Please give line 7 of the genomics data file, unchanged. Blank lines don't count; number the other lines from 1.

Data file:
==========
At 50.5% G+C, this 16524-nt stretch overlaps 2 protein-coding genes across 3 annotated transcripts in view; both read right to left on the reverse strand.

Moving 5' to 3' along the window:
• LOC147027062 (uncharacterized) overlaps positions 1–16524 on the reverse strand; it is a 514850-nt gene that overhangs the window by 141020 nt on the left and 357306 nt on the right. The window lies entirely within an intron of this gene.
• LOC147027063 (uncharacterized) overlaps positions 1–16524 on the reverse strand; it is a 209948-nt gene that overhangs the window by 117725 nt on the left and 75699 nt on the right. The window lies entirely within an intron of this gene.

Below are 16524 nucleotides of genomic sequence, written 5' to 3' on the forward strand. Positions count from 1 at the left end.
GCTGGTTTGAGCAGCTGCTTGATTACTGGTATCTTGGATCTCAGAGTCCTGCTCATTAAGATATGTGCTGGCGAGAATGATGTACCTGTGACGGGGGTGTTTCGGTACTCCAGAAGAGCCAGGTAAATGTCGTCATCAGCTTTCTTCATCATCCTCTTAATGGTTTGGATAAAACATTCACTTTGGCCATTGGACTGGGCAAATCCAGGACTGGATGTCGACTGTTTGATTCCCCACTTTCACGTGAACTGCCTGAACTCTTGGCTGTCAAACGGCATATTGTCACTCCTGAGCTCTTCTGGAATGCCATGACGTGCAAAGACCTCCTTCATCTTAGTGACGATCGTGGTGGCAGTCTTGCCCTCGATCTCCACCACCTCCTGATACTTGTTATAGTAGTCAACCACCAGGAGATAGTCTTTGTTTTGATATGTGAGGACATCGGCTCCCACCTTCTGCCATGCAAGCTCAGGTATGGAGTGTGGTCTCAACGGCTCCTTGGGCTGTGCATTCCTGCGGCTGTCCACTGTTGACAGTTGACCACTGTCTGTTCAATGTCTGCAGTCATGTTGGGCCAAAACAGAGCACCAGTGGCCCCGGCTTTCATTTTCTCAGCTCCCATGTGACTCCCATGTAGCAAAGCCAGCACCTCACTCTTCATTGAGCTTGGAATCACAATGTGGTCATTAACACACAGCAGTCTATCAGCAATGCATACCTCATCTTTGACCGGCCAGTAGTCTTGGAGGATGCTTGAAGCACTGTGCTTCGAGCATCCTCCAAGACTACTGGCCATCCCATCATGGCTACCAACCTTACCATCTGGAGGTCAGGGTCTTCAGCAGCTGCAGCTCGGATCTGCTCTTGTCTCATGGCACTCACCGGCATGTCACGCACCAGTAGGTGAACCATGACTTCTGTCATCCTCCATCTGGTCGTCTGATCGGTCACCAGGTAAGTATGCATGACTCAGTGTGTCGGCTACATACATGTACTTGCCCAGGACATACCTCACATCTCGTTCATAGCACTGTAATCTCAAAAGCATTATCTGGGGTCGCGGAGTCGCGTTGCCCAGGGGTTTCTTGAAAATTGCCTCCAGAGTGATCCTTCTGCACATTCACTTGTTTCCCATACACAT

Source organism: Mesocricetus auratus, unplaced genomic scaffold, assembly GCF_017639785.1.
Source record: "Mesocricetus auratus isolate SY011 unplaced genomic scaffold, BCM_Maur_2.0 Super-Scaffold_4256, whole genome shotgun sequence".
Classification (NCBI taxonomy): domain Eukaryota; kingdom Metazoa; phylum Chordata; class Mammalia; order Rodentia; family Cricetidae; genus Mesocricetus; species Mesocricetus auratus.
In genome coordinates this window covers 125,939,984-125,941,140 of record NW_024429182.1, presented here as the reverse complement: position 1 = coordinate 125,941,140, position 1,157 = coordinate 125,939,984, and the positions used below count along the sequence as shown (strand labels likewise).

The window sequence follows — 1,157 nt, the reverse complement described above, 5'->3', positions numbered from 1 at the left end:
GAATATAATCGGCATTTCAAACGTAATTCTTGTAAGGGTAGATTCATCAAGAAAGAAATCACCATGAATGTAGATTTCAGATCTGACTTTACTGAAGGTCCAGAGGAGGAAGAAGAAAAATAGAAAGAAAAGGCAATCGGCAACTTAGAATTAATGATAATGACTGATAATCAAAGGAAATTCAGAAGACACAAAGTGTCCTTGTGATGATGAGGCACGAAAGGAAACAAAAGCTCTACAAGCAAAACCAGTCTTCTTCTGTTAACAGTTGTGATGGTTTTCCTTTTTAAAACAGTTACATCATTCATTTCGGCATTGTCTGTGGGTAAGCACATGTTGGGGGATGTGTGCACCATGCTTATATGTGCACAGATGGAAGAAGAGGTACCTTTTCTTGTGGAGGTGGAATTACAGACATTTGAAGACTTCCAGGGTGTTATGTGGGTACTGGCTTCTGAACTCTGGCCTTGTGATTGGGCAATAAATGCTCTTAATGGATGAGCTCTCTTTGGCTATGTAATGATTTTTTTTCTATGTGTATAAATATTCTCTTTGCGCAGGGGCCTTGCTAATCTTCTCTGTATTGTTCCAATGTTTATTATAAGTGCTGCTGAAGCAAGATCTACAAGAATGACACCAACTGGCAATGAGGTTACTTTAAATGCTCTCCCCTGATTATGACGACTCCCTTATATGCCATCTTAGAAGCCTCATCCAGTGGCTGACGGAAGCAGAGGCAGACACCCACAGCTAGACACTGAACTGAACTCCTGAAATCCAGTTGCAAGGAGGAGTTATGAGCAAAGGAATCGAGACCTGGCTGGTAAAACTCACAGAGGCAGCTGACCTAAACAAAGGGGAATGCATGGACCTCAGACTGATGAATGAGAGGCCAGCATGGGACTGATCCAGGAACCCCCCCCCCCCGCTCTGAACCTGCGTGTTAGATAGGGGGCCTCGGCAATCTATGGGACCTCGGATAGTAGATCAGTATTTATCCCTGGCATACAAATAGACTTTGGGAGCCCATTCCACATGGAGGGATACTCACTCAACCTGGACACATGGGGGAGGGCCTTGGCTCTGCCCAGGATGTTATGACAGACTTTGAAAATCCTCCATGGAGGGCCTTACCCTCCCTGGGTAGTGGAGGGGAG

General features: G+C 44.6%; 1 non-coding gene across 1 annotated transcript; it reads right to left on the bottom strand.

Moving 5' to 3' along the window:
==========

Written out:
Source organism: Mesocricetus auratus, unplaced genomic scaffold, assembly GCF_017639785.1.